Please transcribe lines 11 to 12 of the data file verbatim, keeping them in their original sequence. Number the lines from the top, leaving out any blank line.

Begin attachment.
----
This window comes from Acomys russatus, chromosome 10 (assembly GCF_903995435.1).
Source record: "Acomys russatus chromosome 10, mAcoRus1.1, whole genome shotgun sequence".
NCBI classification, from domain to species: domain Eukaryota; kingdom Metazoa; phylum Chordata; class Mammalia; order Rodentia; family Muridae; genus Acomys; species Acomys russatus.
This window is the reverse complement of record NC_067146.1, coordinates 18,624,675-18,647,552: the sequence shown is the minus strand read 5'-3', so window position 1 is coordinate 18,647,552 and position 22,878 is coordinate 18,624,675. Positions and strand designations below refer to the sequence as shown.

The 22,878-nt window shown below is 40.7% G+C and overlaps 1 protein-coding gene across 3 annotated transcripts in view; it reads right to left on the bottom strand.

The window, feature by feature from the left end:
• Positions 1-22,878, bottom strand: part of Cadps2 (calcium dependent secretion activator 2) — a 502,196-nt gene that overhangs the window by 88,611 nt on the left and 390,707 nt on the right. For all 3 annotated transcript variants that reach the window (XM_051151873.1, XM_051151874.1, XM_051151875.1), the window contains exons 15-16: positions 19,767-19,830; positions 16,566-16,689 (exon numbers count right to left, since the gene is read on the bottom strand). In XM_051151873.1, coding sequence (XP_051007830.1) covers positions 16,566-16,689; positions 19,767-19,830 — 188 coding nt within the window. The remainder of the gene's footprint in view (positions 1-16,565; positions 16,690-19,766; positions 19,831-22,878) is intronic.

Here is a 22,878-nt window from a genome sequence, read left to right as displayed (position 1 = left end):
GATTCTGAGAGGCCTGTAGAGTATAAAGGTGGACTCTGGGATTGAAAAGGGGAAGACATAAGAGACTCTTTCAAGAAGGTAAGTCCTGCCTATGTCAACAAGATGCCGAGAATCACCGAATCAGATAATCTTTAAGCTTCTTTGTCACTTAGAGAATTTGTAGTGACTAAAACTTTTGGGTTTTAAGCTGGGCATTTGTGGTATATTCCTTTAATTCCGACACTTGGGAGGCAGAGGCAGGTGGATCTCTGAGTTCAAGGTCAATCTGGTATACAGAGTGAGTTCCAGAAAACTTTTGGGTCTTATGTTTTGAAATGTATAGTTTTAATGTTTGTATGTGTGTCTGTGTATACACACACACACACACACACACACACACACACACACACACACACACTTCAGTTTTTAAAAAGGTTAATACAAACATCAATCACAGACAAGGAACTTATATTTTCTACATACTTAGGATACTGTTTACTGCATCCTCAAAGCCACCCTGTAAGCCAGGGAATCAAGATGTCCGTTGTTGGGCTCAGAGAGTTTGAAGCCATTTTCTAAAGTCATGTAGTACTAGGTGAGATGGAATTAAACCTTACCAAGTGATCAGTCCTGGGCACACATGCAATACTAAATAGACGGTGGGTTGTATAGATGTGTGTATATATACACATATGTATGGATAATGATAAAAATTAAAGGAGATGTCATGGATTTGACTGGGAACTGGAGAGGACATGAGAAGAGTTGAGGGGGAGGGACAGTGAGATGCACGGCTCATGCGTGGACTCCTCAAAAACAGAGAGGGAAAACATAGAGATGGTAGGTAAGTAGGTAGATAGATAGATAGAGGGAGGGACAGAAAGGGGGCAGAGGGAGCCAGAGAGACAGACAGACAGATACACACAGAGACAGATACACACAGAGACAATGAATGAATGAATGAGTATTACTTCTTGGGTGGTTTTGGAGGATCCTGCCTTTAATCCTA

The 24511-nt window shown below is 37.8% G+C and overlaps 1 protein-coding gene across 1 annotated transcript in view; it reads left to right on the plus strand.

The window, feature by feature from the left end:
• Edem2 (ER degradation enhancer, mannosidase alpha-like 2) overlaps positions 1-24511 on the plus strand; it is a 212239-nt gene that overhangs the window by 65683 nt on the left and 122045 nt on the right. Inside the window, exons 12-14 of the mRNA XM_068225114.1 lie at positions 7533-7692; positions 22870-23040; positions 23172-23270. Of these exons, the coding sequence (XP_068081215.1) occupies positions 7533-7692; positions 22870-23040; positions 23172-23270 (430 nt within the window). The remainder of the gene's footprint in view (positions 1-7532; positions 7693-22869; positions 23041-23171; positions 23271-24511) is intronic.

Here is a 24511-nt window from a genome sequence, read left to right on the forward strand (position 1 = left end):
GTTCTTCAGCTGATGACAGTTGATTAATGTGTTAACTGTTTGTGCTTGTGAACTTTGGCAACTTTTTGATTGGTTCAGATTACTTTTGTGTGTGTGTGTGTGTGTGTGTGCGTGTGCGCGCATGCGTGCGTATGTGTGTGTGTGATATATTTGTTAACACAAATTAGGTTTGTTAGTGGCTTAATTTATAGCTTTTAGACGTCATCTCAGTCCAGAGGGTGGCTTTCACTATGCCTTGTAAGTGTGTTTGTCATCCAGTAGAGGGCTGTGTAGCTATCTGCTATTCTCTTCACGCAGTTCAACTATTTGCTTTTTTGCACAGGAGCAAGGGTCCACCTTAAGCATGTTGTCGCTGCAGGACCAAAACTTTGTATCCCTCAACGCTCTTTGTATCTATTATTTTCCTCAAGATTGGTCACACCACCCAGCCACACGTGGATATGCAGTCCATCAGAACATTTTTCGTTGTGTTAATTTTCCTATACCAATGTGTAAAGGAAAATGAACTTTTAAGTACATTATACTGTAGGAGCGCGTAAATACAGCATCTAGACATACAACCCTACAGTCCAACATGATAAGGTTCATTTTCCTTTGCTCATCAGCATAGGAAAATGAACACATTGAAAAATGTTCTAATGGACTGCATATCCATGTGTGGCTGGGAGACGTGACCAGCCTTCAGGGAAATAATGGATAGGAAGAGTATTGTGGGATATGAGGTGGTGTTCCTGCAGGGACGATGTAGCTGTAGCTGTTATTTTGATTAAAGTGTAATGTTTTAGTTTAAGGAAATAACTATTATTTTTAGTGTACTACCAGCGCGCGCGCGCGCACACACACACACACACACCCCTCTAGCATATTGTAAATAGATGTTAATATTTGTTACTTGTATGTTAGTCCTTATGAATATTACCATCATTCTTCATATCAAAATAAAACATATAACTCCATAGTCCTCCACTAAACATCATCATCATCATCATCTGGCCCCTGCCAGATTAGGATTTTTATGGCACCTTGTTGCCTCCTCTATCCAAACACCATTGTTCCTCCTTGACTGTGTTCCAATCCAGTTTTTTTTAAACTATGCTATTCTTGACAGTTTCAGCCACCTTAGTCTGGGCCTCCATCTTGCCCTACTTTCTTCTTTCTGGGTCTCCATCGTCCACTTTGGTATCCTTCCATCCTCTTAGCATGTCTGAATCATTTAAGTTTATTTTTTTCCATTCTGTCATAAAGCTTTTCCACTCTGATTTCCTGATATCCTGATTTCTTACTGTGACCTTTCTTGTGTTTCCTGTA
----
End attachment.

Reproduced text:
The window, feature by feature from the left end:
• Edem2 (ER degradation enhancer, mannosidase alpha-like 2) overlaps positions 1-24511 on the plus strand; it is a 212239-nt gene that overhangs the window by 65683 nt on the left and 122045 nt on the right. Inside the window, exons 12-14 of the mRNA XM_068225114.1 lie at positions 7533-7692; positions 22870-23040; positions 23172-23270. Of these exons, the coding sequence (XP_068081215.1) occupies positions 7533-7692; positions 22870-23040; positions 23172-23270 (430 nt within the window). The remainder of the gene's footprint in view (positions 1-7532; positions 7693-22869; positions 23041-23171; positions 23271-24511) is intronic.